Tell us about the Great Game, Grandad. Yes, tell us about the Great Game, do.
Ha ha, come now children, presumably you mean the Miserablebugger game of 2017.
Yes we do, Grandad, though daddy says you shouldn't call them Miserablebugger because it proves what an old potty mouth you are.
Ha ha, come now children, you know how your daddy likes a good joke, like the time he pretended to leave you in the bus station.
Nothing. Now do you want to hear about the Great Game or not?
Oh yes please Grandad. Tell us about the Great Game do.
Well, the Great Game took place in August 2017, and despite the many years that have passed since, I can remember it as if it was yesterday. Forest against Miserablebugger...
Shut up. Forest against Miserablebugger at the world famous City Ground. Forest had begun the season reasonably well, and under manager Warburton Warburton were in the process of developing a fluid attacking style which sat well with the fans.
Was that the manager's name, Grandad - Warburton Warburton?
No, children. His name was Warburton, but he had this habit of repeating everything. All the time. Sometimes more than once.
All the time?
All the time. Sometimes more than once. Anyway, Miserablebugger were coming to town with their untold millions in Sky parachute payments.
Tell us, grandad, what were Sky parachute payments? Tell us, do.
Sky were the company that bankrolled the Premier League till they collapsed in the wake of the Licensing Fraud scandal of 2020. Parachute payments were the millions of pounds paid to relegated teams to cushion the blow of their own incompetence. Miserablebugger had already blown its hard earned bonus on a bucket load of strikers, one of whom was Forest's own Britt Assombalonga.
But Forest's no longa, eh Grandad?
Ha ha children, you have your daddy's sense of humour, as well as his slightly deformed nostrils.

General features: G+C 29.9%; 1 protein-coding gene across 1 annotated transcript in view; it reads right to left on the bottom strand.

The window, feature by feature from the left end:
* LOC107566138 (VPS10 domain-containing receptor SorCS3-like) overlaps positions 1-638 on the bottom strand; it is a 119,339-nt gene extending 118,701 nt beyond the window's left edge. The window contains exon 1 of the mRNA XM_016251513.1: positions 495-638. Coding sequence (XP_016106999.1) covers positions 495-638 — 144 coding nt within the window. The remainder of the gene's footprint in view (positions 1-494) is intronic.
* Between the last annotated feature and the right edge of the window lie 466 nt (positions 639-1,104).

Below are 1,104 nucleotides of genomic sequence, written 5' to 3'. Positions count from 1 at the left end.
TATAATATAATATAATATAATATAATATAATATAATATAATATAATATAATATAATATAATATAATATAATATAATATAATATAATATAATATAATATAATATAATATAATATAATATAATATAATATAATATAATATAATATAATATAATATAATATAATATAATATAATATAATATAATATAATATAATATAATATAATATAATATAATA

Nothing. Miserablebugger were tipped to make an immediate return to the Premier League, so, you see, the Forest fans approached the game with an odd mixture of optimism and trepidation, wheras the Miserablebugger fans were convinced that their team would roll over us as sure as eggs roll downhill.
So what happened, Grandad? Did the eggs roll uphill? Was it a miracle? Tell us about the eggs, do.
Well, from the very beginning the atmosphere was bristling...
No, not with eggs, but with Forest singing and booing Assombalonga and Miserablebugger doing their best to put on a swagger...
Did you boo him, Grandad? Did you boo him like the bad egg he was?
Not at first, but after a short while it became obvious that it was irritating him, so we all joined in. It became an amusing game.
Like Spot the Egg?
In fact it was more than a game. It became a tactical advantage, because it put the fifteen million pound striker right off his game. Sad to say, but that was the best part of the afternoon's entertainment.
But the match itself, Grandad. What happened in the match itself?
Well, Forest had much the better of the first thirty five minutes. They were very good - sometimes breathtakingly brilliant. The combination of Vaughan, Booch and Dowell were streets ahead of the lumpen Miserablebugger grafters. If anybody was showing Premier League class, it was the boys in red. This was illustrated by McKay's goal.